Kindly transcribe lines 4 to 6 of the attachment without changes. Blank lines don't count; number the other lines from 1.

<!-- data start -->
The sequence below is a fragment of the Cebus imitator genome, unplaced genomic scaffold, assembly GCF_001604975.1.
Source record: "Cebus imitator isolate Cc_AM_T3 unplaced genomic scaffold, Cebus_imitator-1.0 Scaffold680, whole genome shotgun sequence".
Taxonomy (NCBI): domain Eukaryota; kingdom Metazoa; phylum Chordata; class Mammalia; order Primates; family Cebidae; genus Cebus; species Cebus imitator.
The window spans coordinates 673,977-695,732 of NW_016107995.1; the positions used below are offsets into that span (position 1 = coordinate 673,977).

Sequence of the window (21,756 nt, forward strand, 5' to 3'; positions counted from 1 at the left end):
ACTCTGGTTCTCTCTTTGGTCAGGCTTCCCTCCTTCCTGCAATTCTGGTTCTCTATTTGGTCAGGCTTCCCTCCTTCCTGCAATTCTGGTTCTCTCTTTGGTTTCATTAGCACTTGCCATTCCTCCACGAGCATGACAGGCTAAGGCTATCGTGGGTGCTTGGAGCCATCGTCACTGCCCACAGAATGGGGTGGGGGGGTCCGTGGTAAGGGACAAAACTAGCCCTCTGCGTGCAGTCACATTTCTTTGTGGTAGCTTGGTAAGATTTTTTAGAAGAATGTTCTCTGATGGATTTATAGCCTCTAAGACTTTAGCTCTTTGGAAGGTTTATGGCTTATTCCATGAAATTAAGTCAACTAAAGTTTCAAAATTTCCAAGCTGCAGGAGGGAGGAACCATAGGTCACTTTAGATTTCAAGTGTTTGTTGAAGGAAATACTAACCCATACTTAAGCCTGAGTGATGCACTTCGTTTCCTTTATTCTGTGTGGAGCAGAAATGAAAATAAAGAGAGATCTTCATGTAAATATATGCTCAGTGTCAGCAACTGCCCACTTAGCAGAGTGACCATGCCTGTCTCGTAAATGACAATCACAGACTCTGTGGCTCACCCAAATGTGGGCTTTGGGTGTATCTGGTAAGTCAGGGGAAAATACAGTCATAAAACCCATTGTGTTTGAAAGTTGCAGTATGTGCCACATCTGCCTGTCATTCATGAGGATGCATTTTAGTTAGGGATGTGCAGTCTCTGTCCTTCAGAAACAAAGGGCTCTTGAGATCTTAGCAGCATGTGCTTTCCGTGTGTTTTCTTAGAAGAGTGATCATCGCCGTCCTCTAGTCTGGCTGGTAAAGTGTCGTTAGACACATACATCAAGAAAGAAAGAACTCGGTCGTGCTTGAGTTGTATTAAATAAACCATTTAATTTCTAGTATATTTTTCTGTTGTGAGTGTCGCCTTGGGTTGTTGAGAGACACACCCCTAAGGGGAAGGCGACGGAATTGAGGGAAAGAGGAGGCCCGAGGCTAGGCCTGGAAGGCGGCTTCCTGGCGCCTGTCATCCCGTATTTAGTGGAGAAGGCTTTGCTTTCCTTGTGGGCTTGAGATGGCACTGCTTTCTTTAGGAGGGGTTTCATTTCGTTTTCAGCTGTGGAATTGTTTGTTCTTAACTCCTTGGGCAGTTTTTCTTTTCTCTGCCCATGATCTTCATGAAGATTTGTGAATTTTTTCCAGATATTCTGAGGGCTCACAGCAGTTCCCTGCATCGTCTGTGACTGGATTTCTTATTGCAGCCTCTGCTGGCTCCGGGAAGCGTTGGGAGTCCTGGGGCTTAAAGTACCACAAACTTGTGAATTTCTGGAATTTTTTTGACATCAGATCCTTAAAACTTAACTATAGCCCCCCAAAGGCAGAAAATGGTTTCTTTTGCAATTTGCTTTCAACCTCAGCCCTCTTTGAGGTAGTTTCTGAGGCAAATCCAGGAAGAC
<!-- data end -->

The window spans coordinates 673,977-695,732 of NW_016107995.1; the positions used below are offsets into that span (position 1 = coordinate 673,977).

Sequence of the window (21,756 nt, forward strand, 5' to 3'; positions counted from 1 at the left end):
ACTCTGGTTCTCTCTTTGGTCAGGCTTCCCTCCTTCCTGCAATTCTGGTTCTCTATTTGGTCAGGCTTCCCTCCTTCCTGCAATTCTGGTTCTCTCTTTGGTTTCATTAGCACTTGCCATTCCTCCACGAGCATGACAGGCTAAGGCTATCGTGGGTGCTTGGAGCCATCGTCACTGCCCACAGAATGGGGTGGGGGGGTCCGTGGTAAGGGACAAAACTAGCCCTCTGCGTGCAGTCACATTTCTTTGTGGTAGCTTGGTAAGATTTTTTAGAAGAATGTTCTCTGATGGATTTATAGCCTCTAAGACTTTAGCTCTTTGGAAGGTTTATGGCTTATTCCATGAAATTAAGTCAACTAAAGTTTCAAAATTTCCAAGCTGCAGGAGGGAGGAACCATAGGTCACTTTAGATTTCAAGTGTTTGTTGAAGGAAATACTAACCCATACTTAAGCCTGAGTGATGCACTTCGTTTCCTTTATTCTGTGTGGAGCAGAAATGAAAATAAAGAGAGATCTTCATGTAAATATATGCTCAGTGTCAGCAACTGCCCACTTAGCAGAGTGACCATGCCTGTCTCGTAAATGACAATCACAGACTCTGTGGCTCACCCAAATGTGGGCTTTGGGTGTATCTGGTAAGTCAGGGGAAAATACAGTCATAAAACCCATTGTGTTTGAAAGTTGCAGTATGTGCCACATCTGCCTGTCATTCATGAGGATGCATTTTAGTTAGGGATGTGCAGTCTCTGTCCTTCAGAAACAAAGGGCTCTTGAGATCTTAGCAGCATGTGCTTTCCGTGTGTTTTCTTAGAAGAGTGATCATCGCCGTCCTCTAGTCTGGCTGGTAAAGTGTCGTTAGACACATACATCAAGAAAGAAAGAACTCGGTCGTGCTTGAGTTGTATTAAATAAACCATTTAATTTCTAGTATATTTTTCTGTTGTGAGTGTCGCCTTGGGTTGTTGAGAGACACACCCCTAAGGGGAAGGCGACGGAATTGAGGGAAAGAGGAGGCCCGAGGCTAGGCCTGGAAGGCGGCTTCCTGGCGCCTGTCATCCCGTATTTAGTGGAGAAGGCTTTGCTTTCCTTGTGGGCTTGAGATGGCACTGCTTTCTTTAGGAGGGGTTTCATTTCGTTTTCAGCTGTGGAATTGTTTGTTCTTAACTCCTTGGGCAGTTTTTCTTTTCTCTGCCCATGATCTTCATGAAGATTTGTGAATTTTTTCCAGATATTCTGAGGGCTCACAGCAGTTCCCTGCATCGTCTGTGACTGGATTTCTTATTGCAGCCTCTGCTGGCTCCGGGAAGCGTTGGGAGTCCTGGGGCTTAAAGTACCACAAACTTGTGAATTTCTGGAATTTTTTTGACATCAGATCCTTAAAACTTAACTATAGCCCCCCAAAGGCAGAAAATGGTTTCTTTTGCAATTTGCTTTCAACCTCAGCCCTCTTTGAGGTAGTTTCTGAGGCAAATCCAGGAAGAC